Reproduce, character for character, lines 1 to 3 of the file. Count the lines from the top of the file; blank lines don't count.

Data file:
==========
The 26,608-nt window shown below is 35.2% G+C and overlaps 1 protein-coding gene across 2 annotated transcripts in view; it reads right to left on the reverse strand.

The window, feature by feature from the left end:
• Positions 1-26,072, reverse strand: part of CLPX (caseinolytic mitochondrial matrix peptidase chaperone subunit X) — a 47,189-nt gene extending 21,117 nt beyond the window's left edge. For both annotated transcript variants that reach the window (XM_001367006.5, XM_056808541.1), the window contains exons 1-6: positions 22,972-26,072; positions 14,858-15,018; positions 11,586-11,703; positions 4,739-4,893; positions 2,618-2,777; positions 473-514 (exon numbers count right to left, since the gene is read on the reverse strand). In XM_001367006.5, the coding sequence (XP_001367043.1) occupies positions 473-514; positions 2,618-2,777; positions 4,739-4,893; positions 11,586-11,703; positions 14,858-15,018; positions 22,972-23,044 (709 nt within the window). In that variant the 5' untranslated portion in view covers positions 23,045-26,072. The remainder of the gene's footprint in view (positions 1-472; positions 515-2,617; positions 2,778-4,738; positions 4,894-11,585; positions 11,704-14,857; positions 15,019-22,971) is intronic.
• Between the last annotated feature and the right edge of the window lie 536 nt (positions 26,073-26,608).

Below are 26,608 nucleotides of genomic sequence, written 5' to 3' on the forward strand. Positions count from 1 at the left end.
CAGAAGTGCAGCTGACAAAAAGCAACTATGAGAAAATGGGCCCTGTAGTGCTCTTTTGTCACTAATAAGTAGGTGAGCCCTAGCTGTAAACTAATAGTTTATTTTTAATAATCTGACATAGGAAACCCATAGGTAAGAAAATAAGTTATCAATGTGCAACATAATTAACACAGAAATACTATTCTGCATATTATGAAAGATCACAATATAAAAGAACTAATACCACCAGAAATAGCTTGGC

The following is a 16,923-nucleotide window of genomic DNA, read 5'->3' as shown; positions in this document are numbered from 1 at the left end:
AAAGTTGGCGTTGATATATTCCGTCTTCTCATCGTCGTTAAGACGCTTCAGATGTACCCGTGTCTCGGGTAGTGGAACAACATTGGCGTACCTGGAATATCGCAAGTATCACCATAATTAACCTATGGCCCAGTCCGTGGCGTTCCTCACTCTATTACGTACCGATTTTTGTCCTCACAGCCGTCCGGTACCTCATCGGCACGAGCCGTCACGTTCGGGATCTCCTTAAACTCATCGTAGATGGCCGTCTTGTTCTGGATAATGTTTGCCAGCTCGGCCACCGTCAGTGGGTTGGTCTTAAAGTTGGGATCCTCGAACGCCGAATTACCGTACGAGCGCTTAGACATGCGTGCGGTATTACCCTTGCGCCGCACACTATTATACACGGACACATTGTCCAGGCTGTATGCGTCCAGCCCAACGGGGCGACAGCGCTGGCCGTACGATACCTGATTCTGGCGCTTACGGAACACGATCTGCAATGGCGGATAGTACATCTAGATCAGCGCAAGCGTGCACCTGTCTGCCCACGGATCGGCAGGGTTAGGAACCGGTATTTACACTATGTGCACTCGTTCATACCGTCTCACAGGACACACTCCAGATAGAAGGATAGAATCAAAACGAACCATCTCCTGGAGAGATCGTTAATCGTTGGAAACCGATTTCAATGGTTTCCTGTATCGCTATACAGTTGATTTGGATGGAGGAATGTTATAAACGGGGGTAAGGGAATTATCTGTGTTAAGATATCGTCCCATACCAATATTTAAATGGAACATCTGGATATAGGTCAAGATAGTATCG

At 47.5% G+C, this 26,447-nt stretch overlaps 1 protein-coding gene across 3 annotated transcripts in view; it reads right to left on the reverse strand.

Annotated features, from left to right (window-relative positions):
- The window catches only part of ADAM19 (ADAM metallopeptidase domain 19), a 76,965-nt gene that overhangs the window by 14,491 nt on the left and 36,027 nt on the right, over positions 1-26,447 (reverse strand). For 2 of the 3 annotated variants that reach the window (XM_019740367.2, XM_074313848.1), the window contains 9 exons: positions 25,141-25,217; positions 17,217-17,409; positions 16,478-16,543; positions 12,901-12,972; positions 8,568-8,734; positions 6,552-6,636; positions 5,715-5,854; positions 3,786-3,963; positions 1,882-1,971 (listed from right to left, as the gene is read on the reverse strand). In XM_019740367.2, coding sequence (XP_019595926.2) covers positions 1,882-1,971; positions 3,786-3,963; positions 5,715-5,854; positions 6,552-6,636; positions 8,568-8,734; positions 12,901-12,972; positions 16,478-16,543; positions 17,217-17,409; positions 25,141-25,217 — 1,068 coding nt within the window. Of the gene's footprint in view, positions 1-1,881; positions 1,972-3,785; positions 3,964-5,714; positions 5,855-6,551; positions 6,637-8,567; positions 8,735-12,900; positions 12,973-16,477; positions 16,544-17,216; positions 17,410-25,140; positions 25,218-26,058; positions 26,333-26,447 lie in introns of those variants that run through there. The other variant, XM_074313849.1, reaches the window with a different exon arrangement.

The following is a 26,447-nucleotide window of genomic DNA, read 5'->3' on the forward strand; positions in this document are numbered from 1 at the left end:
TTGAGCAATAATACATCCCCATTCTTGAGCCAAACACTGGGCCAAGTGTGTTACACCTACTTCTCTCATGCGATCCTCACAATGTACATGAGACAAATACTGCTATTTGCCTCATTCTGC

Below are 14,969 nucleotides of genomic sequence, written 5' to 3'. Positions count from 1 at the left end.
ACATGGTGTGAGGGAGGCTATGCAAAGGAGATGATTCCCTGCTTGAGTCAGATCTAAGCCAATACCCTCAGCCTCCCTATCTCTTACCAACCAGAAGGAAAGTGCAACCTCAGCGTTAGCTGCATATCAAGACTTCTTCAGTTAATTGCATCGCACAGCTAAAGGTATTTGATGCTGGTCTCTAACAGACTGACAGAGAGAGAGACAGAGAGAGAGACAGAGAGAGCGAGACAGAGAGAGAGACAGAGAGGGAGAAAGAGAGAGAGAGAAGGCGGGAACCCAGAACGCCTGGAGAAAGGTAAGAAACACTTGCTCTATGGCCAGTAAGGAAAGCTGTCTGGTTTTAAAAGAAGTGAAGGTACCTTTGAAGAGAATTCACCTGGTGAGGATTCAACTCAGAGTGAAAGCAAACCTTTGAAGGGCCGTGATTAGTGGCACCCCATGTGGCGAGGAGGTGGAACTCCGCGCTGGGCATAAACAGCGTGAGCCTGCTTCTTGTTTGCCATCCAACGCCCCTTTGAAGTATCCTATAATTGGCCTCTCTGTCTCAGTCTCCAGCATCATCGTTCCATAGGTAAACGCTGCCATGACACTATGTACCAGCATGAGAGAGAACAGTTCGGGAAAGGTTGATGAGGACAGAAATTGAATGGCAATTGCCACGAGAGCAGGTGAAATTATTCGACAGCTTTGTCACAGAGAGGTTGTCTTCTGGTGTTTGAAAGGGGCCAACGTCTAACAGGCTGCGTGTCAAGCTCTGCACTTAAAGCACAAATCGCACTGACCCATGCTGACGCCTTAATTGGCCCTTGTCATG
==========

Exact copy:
The 26,608-nt window shown below is 35.2% G+C and overlaps 1 protein-coding gene across 2 annotated transcripts in view; it reads right to left on the reverse strand.

The window, feature by feature from the left end:
• Positions 1-26,072, reverse strand: part of CLPX (caseinolytic mitochondrial matrix peptidase chaperone subunit X) — a 47,189-nt gene extending 21,117 nt beyond the window's left edge. For both annotated transcript variants that reach the window (XM_001367006.5, XM_056808541.1), the window contains exons 1-6: positions 22,972-26,072; positions 14,858-15,018; positions 11,586-11,703; positions 4,739-4,893; positions 2,618-2,777; positions 473-514 (exon numbers count right to left, since the gene is read on the reverse strand). In XM_001367006.5, the coding sequence (XP_001367043.1) occupies positions 473-514; positions 2,618-2,777; positions 4,739-4,893; positions 11,586-11,703; positions 14,858-15,018; positions 22,972-23,044 (709 nt within the window). In that variant the 5' untranslated portion in view covers positions 23,045-26,072. The remainder of the gene's footprint in view (positions 1-472; positions 515-2,617; positions 2,778-4,738; positions 4,894-11,585; positions 11,704-14,857; positions 15,019-22,971) is intronic.